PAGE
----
Amit Chaudhuri’s new book, Finding The Raga, is an ode to the khayal, a genre of classical music that traces its provenance to the ancient cultural repositories of the subcontinent. However, much like the meandering whimsy that the word evokes, his narrative also takes frequent detours into areas not conventionally associated with Indian music: into the realms of world literature and linguistics; jazz and blues; rock ‘n’ roll; Western classical musicology; and, above all, the inflections of ordinary life—birdsong, traffic noises, the hum of energy that is emanated by the everyday, what the poet John Keats called “the world of circumstances”.
In a sense, Chaudhuri valiantly rises to the ambition he outlines for himself in the subtle pun of the subtitle, An Improvisation On Indian Music. Like an unfolding khayal, improvisation is written into the letter and spirit of the book. It’s there in the eclectic, often esoteric, asides that Chaudhuri launches into, delighting the reader with the theories he formulates, the range of sources he cites, textual and otherwise. This improvisatory energy is palpable even in the typographical experiments he embarks on to convey the elephantine swagger of Ustad Amir Khan’s badhat—the exceedingly slow grandeur with which he delineated a raga. But the foundation of all his musings is sown in autobiography, which is, as it were, the tonic in this bravura performance.
Ironically, autobiography is also a slippery slope in this otherwise deeply insightful book, written as much for the curious and novices as for connoisseurs of Hindustani classical music. Chaudhuri isn’t interested in a historical survey or anecdotal pastiche, both of which were the foundations of the late Kumar Prasad Mukherji’s peerless book, The Lost World Of Hindustani Music. Instead, Chaudhuri prefers to draw his inferences from his lived experiences, a welcome strategy to write about an abstruse, widely misunderstood and inadequately appreciated genre like the khayal.
But the self-regarding energy impedes the progression of the narrative, especially in the opening pages, which readers who are familiar with Chaudhuri’s lyrical early novel, Afternoon Raag, may find repetitious. A detailed analysis of his upbringing in 1970s’ upscale Mumbai—the restive boredom that pushed a teenager cloistered in the privileges of his class from rock ‘n’ roll towards the alien charms of Indian classical music—has been abundantly documented by Chaudhuri already. Later, in another avoidable digression, Chaudhuri quotes from his first novel at length and engages in the kind of self-appraisal writers like Henry James did after they reached a certain eminence. The purpose of this exercise, in Chaudhuri’s case, is to answer his critics, especially the ones in India, who fail to understand his circumlocutory style, unmoored by rigid plot-lines.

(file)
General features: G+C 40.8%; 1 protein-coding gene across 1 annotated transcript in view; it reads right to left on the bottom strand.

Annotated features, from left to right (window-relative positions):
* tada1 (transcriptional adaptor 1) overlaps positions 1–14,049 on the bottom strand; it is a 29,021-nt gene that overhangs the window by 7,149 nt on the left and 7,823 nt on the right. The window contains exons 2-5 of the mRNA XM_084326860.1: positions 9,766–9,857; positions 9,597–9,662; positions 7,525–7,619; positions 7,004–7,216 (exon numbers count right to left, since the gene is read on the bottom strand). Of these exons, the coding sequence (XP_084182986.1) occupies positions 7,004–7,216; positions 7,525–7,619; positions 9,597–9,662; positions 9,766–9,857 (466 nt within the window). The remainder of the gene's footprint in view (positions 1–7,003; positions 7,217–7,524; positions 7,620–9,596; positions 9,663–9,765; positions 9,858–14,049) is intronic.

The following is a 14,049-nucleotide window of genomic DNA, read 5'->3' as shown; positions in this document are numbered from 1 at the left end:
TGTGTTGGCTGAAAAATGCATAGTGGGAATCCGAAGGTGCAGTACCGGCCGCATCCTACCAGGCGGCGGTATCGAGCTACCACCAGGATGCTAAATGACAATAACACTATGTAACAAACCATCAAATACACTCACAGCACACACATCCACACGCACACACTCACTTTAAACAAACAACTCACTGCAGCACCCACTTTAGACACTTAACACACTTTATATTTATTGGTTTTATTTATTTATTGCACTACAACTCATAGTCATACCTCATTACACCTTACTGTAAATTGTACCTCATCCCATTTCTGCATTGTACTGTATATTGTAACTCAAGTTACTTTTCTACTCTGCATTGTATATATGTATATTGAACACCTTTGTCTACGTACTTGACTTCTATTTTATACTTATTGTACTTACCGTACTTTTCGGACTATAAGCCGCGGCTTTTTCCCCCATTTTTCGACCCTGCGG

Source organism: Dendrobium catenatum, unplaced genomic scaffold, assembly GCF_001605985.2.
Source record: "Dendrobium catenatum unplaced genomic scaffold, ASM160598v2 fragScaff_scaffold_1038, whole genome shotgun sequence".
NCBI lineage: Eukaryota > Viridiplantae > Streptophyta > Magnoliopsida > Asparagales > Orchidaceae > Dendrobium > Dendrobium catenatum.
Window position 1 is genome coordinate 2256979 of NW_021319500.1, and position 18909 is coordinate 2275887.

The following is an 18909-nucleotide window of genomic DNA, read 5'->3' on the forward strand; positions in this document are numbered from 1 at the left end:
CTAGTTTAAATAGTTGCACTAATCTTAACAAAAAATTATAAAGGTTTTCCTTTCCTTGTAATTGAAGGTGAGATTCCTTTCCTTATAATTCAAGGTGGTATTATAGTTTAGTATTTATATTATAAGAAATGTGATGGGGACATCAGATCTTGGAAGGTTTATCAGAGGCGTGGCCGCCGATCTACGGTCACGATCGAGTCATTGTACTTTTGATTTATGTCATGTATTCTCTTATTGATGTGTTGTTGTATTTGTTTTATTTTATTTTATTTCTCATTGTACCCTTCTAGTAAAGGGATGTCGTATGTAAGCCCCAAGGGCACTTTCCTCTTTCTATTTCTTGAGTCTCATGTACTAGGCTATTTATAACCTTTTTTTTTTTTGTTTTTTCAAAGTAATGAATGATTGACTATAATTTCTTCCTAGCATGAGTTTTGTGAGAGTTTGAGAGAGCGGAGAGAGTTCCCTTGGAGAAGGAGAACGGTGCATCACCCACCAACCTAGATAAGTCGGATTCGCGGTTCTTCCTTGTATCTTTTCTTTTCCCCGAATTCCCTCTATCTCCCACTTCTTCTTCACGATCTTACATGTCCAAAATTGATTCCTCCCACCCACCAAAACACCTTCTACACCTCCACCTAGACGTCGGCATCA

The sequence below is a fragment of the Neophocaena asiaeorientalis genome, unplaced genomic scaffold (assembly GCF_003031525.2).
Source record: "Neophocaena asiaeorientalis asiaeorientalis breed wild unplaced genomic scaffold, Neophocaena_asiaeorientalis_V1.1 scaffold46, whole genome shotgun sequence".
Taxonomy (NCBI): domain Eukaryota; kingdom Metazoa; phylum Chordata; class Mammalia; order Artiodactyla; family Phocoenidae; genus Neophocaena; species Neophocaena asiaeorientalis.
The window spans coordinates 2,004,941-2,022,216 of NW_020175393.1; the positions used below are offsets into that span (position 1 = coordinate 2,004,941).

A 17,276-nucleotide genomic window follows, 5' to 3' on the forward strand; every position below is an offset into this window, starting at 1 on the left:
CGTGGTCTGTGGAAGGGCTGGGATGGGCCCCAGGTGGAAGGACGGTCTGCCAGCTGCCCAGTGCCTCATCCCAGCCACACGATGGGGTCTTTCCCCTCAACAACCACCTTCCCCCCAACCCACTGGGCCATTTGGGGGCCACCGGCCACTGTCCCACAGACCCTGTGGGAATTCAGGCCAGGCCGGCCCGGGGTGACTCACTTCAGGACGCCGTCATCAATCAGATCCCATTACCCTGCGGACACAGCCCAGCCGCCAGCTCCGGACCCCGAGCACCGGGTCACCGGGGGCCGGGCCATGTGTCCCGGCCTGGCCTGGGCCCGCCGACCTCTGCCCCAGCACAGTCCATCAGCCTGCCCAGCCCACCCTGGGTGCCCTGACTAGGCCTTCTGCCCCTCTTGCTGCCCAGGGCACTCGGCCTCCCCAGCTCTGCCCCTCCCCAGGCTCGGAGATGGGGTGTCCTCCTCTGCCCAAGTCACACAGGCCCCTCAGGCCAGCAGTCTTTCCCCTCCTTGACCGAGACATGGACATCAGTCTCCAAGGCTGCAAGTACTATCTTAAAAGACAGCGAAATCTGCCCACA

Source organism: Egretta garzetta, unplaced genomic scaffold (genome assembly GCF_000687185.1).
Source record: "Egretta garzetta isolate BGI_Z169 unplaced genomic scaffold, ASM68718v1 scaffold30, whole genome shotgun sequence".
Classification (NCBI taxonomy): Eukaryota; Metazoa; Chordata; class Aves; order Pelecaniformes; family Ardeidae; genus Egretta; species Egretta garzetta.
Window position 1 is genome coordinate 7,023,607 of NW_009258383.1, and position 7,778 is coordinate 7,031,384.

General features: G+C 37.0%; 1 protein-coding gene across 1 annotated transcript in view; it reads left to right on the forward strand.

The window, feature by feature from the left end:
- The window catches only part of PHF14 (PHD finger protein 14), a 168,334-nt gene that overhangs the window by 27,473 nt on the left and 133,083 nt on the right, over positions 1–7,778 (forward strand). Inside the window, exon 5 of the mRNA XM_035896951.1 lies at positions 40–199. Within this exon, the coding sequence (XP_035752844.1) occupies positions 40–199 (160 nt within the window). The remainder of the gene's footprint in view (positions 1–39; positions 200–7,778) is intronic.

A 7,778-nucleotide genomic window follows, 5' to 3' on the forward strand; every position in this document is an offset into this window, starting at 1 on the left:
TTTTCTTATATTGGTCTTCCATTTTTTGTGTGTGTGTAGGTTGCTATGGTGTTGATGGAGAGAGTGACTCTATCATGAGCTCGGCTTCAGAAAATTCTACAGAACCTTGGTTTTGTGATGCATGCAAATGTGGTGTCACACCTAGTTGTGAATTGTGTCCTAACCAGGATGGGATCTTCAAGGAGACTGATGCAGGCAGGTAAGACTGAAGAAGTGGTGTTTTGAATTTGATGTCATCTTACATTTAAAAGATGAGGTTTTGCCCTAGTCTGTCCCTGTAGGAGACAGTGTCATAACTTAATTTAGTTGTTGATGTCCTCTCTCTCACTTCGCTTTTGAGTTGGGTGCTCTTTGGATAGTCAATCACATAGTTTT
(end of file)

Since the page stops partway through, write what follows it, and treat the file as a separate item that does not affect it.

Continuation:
Perhaps this seesaw between autobiography and commentary is in the nature of an amorphous literary beast like Finding The Raga. Like Romantic writer Samuel Taylor Coleridge’s inspired treatise, Biographia Literaria (a unique if, at times, infuriatingly digressive work), Finding The Raga resists formal boundaries. It defies structural tidiness, even though it begins with a long expository section titled alaap, mimicking the introductory segment of a khayal. Chaudhuri refers unabashedly to a multitude of materials—from classical texts like Bharata’s Natya Shastra to the structuralist poetics of philosopher Ferdinand de Saussure. He is equally intrepid with invoking analogies.
Two instances stand out: the audacious but exciting equivalence between the Terence Stamp character in Pier Paolo Pasolini’s movie Teorema and Lord Krishna’s erotic and destructive force. The passage may feel like a stretch but it is interesting nonetheless for the possibilities it opens up. Another analogy, involving Bob Dylan and bhakti poetry, is no less ingenious, and brave too. A few claims are baffling. “There was spiritual yearning in the Tagore song, but no Radha or Krishna,” writes Chaudhuri early on. On the contrary, the young Rabindranath did compose a sublime song cycle, Bhanusingher Padabali, celebrating the romance between Radha and Krishna, and set it to music later.
At times, Chaudhuri champions his aesthetic preferences rather too forcefully, such as in his critique of the embellished styles of Rabindrasangeet legends Kanika Banerjee and Suchitra Mitra, as opposed to his praise for the calm interpretations by Subinoy Roy and his own mother, Bijoya Chaudhuri. However, many of Tagore’s songs were written for dramatic performances first, and their performance therefore demands abhinaya, or enactment.
In his description of ragas, almost always luminous, Chaudhuri sometimes gets fixated on the versions he likes to the exclusion of others. In a stellar discussion of the monsoon raga Ramdasi Malhar, Chaudhuri fails to mention an odd but significant variation by the great Mallikarjun Mansur of the Jaipur-Atrauli gharana, who skipped the natural third, or shuddh ga, employed by others like Amir Khan. Such digressions are par for the course because even though bound by grammatical rules, ragas have always been (and still are) interpreted with a degree of poetic licence and fluidity by different gharanas.
At his best, Chaudhuri is unfailingly compelling and eloquent, and there are many such moments in the narrative—in this comment on the abstraction inherent in Hindustani classical music, for instance. “The raga is not about the world; it’s of it,” he writes, delineating the moorings of the khayal from the mimetic urges of Western classical compositions. That remark alone can act as a key to unlock the mystical power of the khayal, a gift that keeps giving.